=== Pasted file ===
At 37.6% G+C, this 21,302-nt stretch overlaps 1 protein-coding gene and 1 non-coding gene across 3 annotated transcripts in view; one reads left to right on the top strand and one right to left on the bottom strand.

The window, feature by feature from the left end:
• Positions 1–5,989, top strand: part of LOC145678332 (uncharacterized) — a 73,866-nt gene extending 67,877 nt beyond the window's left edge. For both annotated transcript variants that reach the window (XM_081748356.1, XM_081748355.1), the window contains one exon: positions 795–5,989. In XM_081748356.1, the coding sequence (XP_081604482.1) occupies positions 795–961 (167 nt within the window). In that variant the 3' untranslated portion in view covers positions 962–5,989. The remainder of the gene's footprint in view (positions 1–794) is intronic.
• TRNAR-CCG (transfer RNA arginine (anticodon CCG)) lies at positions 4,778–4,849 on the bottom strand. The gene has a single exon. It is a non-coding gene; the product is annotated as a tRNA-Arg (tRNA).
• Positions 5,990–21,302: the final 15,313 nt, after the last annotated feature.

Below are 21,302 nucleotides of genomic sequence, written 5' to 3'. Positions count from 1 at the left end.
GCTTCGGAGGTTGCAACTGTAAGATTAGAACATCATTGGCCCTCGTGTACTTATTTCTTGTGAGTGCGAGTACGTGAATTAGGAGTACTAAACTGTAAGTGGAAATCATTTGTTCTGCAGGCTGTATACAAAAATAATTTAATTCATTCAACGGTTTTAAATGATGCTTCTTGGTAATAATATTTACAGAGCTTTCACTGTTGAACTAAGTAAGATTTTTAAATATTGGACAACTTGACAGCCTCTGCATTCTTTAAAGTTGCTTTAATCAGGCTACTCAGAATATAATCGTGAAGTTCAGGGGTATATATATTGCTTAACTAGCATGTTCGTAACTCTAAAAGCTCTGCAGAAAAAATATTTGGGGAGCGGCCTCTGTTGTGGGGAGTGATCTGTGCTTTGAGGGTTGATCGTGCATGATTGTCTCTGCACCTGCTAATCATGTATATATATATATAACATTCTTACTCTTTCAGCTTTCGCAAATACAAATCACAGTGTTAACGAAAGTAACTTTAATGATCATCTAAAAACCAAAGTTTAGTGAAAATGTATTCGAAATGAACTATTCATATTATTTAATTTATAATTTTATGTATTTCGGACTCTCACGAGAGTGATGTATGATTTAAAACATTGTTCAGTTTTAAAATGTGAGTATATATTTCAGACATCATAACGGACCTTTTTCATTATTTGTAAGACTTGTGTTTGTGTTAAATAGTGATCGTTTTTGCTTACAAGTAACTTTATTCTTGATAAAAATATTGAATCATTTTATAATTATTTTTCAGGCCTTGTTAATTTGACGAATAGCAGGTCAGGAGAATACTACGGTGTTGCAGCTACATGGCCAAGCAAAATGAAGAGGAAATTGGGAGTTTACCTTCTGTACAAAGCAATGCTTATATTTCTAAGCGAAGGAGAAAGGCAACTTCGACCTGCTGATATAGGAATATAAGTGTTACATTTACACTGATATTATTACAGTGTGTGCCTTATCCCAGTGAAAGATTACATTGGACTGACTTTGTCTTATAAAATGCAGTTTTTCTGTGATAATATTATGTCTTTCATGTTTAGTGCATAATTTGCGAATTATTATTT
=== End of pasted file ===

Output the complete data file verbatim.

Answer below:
At 37.6% G+C, this 21,302-nt stretch overlaps 1 protein-coding gene and 1 non-coding gene across 3 annotated transcripts in view; one reads left to right on the top strand and one right to left on the bottom strand.

The window, feature by feature from the left end:
• Positions 1–5,989, top strand: part of LOC145678332 (uncharacterized) — a 73,866-nt gene extending 67,877 nt beyond the window's left edge. For both annotated transcript variants that reach the window (XM_081748356.1, XM_081748355.1), the window contains one exon: positions 795–5,989. In XM_081748356.1, the coding sequence (XP_081604482.1) occupies positions 795–961 (167 nt within the window). In that variant the 3' untranslated portion in view covers positions 962–5,989. The remainder of the gene's footprint in view (positions 1–794) is intronic.
• TRNAR-CCG (transfer RNA arginine (anticodon CCG)) lies at positions 4,778–4,849 on the bottom strand. The gene has a single exon. It is a non-coding gene; the product is annotated as a tRNA-Arg (tRNA).
• Positions 5,990–21,302: the final 15,313 nt, after the last annotated feature.

Below are 21,302 nucleotides of genomic sequence, written 5' to 3'. Positions count from 1 at the left end.
GCTTCGGAGGTTGCAACTGTAAGATTAGAACATCATTGGCCCTCGTGTACTTATTTCTTGTGAGTGCGAGTACGTGAATTAGGAGTACTAAACTGTAAGTGGAAATCATTTGTTCTGCAGGCTGTATACAAAAATAATTTAATTCATTCAACGGTTTTAAATGATGCTTCTTGGTAATAATATTTACAGAGCTTTCACTGTTGAACTAAGTAAGATTTTTAAATATTGGACAACTTGACAGCCTCTGCATTCTTTAAAGTTGCTTTAATCAGGCTACTCAGAATATAATCGTGAAGTTCAGGGGTATATATATTGCTTAACTAGCATGTTCGTAACTCTAAAAGCTCTGCAGAAAAAATATTTGGGGAGCGGCCTCTGTTGTGGGGAGTGATCTGTGCTTTGAGGGTTGATCGTGCATGATTGTCTCTGCACCTGCTAATCATGTATATATATATATAACATTCTTACTCTTTCAGCTTTCGCAAATACAAATCACAGTGTTAACGAAAGTAACTTTAATGATCATCTAAAAACCAAAGTTTAGTGAAAATGTATTCGAAATGAACTATTCATATTATTTAATTTATAATTTTATGTATTTCGGACTCTCACGAGAGTGATGTATGATTTAAAACATTGTTCAGTTTTAAAATGTGAGTATATATTTCAGACATCATAACGGACCTTTTTCATTATTTGTAAGACTTGTGTTTGTGTTAAATAGTGATCGTTTTTGCTTACAAGTAACTTTATTCTTGATAAAAATATTGAATCATTTTATAATTATTTTTCAGGCCTTGTTAATTTGACGAATAGCAGGTCAGGAGAATACTACGGTGTTGCAGCTACATGGCCAAGCAAAATGAAGAGGAAATTGGGAGTTTACCTTCTGTACAAAGCAATGCTTATATTTCTAAGCGAAGGAGAAAGGCAACTTCGACCTGCTGATATAGGAATATAAGTGTTACATTTACACTGATATTATTACAGTGTGTGCCTTATCCCAGTGAAAGATTACATTGGACTGACTTTGTCTTATAAAATGCAGTTTTTCTGTGATAATATTATGTCTTTCATGTTTAGTGCATAATTTGCGAATTATTATTT